“What we find is that their language is richer because their visual cues are richer,” Walsh said. “Their pattern recognition is deeper.”
The students of Kimberly Uresk, a teacher from Little Peepers, play, discuss the weather, take attendance and tackle their daily lesson. On a recent winter day, 3-year-old Ivy Lanza mastered a balance beam made from a fallen tree and jumped over some holes. Kayden and his classmate Miles Lewandowski, 5, dragged a cart of lumber which they cut. Discussing the day’s weather, instead of glancing out the window, they experienced a blustery day as the wind ripped through their learning space. As the nine students discussed the pond day’s lesson plan, they paused while the local deer family strolled. Later, the students walked to the pond where they caught sticklebacks.
According to Cassandra D’Accordo, a clinical psychologist at South Oaks Hospital in Amityville, emerging research on nature-based teaching shows “that nature has a positive effect on children’s development,” including memory. and attention. be “in very rich areas where this research [is conducted] and where children have access to nature and natural play areas. “Children who have access to nature-based preschools likely have access to other resources that may be helpful to them. This can ‘bias the data,'” she added.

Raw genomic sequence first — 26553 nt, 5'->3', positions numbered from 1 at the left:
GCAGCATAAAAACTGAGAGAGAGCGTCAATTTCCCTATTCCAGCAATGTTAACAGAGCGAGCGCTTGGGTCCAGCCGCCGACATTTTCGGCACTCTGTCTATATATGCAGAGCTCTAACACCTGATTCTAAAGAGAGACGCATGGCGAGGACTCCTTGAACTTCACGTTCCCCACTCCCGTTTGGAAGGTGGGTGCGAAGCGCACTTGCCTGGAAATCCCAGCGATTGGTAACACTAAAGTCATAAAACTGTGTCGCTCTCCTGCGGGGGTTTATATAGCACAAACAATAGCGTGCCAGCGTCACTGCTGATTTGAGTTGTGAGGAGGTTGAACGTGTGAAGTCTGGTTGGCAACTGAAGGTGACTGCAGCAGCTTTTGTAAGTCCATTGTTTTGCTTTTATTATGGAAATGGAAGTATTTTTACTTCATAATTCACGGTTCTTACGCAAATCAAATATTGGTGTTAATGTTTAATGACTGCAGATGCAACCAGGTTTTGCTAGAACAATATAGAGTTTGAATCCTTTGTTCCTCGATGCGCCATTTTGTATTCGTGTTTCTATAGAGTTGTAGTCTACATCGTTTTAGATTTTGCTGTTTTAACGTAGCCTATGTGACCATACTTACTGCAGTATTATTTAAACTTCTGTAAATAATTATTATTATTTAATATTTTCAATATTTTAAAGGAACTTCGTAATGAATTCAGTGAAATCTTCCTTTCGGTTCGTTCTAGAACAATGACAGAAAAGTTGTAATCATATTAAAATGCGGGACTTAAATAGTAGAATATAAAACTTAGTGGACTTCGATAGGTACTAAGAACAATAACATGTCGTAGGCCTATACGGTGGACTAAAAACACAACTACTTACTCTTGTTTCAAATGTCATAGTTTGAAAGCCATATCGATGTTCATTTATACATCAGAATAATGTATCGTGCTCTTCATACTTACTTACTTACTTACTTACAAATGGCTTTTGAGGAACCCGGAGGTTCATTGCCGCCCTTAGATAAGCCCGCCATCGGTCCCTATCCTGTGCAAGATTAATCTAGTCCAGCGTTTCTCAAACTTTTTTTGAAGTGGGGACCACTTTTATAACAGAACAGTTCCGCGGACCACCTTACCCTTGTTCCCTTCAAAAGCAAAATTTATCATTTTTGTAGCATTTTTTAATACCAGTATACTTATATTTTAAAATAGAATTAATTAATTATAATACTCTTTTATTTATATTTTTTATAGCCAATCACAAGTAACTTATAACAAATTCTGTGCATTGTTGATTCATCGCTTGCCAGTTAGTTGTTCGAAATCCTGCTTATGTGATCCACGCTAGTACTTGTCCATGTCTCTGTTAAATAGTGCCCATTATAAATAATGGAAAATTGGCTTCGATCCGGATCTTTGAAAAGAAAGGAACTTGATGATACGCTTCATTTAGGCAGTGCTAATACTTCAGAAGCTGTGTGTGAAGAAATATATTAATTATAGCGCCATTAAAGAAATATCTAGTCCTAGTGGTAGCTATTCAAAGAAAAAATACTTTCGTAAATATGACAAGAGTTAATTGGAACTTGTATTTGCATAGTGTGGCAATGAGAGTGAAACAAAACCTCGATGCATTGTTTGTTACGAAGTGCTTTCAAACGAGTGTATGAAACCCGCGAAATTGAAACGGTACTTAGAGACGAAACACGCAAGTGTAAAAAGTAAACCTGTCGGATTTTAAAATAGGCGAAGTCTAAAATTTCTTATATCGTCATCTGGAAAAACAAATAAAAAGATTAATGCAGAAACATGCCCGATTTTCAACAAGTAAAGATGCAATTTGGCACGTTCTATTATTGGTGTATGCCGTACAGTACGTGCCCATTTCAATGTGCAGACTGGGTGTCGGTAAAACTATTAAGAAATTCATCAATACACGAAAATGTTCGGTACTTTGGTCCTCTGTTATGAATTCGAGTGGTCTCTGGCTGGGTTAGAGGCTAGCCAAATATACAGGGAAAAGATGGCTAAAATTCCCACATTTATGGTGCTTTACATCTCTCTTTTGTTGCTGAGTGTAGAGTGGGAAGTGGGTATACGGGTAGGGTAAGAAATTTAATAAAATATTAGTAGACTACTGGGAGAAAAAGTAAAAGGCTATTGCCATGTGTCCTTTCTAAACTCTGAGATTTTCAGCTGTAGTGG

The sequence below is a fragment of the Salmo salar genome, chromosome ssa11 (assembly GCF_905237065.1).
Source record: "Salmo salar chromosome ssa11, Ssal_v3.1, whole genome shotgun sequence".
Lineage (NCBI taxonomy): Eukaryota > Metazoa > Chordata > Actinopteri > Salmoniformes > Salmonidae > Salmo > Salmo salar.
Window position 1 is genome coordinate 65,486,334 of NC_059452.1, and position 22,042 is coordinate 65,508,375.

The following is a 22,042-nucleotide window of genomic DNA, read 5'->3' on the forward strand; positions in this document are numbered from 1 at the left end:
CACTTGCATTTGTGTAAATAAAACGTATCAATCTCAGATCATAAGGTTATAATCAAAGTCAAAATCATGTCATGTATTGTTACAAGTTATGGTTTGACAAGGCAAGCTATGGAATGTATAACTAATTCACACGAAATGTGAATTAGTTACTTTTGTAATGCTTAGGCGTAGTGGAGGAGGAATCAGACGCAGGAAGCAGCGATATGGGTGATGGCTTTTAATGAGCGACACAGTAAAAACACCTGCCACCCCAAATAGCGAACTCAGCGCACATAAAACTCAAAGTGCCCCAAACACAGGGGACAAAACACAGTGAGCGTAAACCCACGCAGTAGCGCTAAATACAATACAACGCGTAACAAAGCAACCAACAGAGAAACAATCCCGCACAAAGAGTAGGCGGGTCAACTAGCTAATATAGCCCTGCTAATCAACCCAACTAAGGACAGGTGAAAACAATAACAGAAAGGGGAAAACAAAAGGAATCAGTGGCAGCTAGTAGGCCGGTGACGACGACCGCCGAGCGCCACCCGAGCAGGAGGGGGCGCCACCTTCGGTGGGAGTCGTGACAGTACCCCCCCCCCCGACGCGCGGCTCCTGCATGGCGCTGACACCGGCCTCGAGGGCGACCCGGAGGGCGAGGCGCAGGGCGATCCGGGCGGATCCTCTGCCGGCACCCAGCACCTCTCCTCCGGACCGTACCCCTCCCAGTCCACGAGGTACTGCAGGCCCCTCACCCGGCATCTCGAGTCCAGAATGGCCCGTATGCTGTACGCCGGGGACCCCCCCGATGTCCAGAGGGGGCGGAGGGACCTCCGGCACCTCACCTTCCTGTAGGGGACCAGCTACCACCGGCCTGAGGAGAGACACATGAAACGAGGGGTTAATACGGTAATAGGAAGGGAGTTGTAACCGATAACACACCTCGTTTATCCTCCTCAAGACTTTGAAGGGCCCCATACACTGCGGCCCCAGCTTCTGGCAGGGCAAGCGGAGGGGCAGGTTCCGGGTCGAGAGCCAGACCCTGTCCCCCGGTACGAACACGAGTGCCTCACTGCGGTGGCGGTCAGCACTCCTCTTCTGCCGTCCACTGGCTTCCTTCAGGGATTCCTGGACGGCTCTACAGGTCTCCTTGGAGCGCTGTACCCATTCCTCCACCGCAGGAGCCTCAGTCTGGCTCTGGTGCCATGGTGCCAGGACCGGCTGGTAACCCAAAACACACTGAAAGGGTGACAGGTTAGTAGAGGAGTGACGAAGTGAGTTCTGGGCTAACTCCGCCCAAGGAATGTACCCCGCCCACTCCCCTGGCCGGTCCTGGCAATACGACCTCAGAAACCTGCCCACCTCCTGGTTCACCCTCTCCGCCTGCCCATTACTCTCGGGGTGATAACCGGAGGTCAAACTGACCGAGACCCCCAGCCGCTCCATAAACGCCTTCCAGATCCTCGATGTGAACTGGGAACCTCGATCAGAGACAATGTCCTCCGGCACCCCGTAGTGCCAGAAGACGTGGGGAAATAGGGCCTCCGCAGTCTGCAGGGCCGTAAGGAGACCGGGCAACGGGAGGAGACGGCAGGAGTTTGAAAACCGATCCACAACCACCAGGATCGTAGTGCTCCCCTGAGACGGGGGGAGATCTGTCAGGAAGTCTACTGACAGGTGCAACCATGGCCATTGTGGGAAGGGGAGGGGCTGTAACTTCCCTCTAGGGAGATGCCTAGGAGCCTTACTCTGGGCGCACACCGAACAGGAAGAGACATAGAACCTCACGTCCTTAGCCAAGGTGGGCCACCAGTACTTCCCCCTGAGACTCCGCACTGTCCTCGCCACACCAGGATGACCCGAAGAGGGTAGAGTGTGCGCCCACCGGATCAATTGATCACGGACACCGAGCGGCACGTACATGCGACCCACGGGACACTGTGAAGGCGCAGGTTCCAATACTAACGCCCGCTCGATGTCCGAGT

Hitting the “big three”
Costs for nature preschools on Long Island, which operate the traditional school year, range from $2,500 to $6,500 per year. At Little Peepers, a three-day, two-and-a-half-hour program costs $3,780 and $5,625 for five days.
Preschools that operate 3 hours or less and are not affiliated with public school districts do not need to be monitored by the state Department of Education. Spokespersons for Nature Schools said the schools independently determine education standards. At Little Peeper’s, Walsh said, the curriculum is created in-house by merging state guidelines with guidelines encouraged by nature schools.
Lisa Minicozzi, clinical associate professor at Adelphi University’s School of Education in Garden City, said outdoor preschools are hitting all the marks of what early childhood educators call the “big three.” “: physical, cognitive and socio-emotional learning domains. Learning through the prism of nature ticks all the boxes. Plus, it can be fun, she says.
“Going through a pandemic, many parents really wonder where the joy of learning is,” she said. “We think it should be a joyful experience.”